Later that day, I followed up with information from the Amarillo Globe-News:

Earlier today, the Turner Report noted that David Wallace, CEO of Wallace Bajjali, the Texas firm recommended by the city of Joplin's Citizens Advisory Recovery Team to become the city's master developer in its tornado recovery, had made his final payment of a $60,000 fine for an SEC fraud violation.

Wallace and his partner, Costa Bazzali, neither admitted nor denied wrongdoing, but their deal also includes paying back approximately $1.2 million to investors.

From the Amarillo Globe-News:


The settlement approved Tuesday by U.S. District Judge Nancy F. Atlas ends claims that receiver Thomas L. Taylor asserted against Wallace Bajjali Development Partners entities in relation to an SEC investigation of Albert Fase Kaleta, Kaleta Capital Management, Daniel Frishberg Financial Services and BusinessRadio Network, Taylor said.
The settlement sets Dec. 31 as the final deadline for three Wallace Bajjali real estate investment limited partnerships to repay $879,176 in loans they got from Kaleta Capital Management, plus interest.
Under the agreement, Wallace Bajjali Development Partners also said it will pay an additional $350,000 to $400,000, with interest, from the firm’s private earnings from an Amarillo downtown revitalization project.
The SEC sued Kaleta, Frishberg and their businesses in 2009. The SEC appointed Taylor to trace money investors sank into Kaleta and Frishberg’s network of affiliated companies that allegedly commingled and misappropriated investors’ money, according to court documents in the ongoing SEC case and a related bankruptcy case.
Much of the investment capital allegedly misdirected by Kaleta and Frishberg went into the radio network, dubbed BizRadio, which “broadcast programming designed to attract clients” to a Frishberg financial services company and a Frishberg and Kaleta investment advisory business, according to a Feb. 11 status report in the bankruptcy case.
The SEC investigation extended to David Wallace and partner Costa Bajjali, who in May agreed to each pay about $60,000 in fines for exposing investors in struggling BizRadio to excessive risk, a situation Wallace blamed on the media company.
Isn't it about time the Joplin Globe did an extensive examination of Wallace Bajjali, if nothing else just to set residents at ease?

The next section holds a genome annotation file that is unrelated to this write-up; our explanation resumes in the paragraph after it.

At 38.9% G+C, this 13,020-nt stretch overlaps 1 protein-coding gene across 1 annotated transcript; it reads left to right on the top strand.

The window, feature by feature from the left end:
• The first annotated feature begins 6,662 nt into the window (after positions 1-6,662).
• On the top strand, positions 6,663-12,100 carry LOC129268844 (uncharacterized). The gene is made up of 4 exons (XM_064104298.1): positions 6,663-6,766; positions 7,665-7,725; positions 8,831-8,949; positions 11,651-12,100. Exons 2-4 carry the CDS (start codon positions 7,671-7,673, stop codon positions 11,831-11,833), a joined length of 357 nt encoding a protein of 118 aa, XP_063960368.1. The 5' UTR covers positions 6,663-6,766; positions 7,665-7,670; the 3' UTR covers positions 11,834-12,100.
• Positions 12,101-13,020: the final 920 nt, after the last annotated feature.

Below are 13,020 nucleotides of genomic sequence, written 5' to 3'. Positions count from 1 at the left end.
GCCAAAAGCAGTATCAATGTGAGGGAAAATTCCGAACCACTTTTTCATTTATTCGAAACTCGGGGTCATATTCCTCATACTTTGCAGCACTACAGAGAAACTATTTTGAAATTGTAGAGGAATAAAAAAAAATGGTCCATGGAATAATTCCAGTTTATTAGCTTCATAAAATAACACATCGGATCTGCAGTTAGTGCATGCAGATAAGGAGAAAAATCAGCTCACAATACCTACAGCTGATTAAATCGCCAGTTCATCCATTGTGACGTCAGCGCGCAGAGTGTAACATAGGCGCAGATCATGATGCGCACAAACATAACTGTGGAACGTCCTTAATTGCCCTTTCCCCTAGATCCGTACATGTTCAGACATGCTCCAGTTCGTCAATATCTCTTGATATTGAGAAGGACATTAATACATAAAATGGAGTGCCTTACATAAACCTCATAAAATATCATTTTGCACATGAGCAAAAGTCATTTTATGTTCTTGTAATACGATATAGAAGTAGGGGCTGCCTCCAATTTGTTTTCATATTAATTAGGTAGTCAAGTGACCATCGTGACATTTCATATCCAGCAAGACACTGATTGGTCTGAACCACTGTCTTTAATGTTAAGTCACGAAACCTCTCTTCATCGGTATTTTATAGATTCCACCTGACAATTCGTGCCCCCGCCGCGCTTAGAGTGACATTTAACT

2 comments:

Rick Nichols said...

Agreed, particularly when I recall what Andy Ostmeyer (sp.) said in August 2011 when I had the opportunity to ask him what role The Globe would be playing in the overall rebuilding effort: "We'll ask a lot of questions." Personally, I like newspapers that are willing to advance a vision for a community by way of the editorial page, so I was hoping that Mr. Ostmeyer's answer would be something along the lines of "We plan to promote (this, that or the other) in the coming weeks and essentially drive the discussion," but to be perfectly honest about it, his response left something to be desired. But since he did indicate that the paper would be asking a lot of questions, then the paper needs to be asking a lot of questions and this would apply, of course, to the developers being considered by the city for the role of master developer. The Globe really needs to be the watchdog here!

Jon Caviness said...

25 yeentseKeep pressing... I don't feel that the Globe is doing an adequate job on digging into the process for spending $1 BILLION dollars for tornado redevelopment in a town of 50K with an outside firm leading the charge. I'm not antidevelopment & think the CART committee came up with some excellent proposals, but I think that Wallace Bajalli can't be viewed as the Wizard of Oz & just trust all projections for raving success. I think that if there's constant questioning & critical thinking applied to the entire process from start to finish that it will keep the firm & the city on its toes & hopefully towards the path of a full recovery. So far it seems the Globe is a glorified PR firm just reporting deal closings not questioning the process. About the best they can do is post a link on Facebook & report on the free-for-all on the comments. That's not journalism or investigative reporting. I, for one, don't think that a library with a movie theater on the second floor is a great idea. Even if it was, should that be the very first project through the pipeline? What about infrastructure? What about housing? For the sake of the future of Joplin please keep the heat on...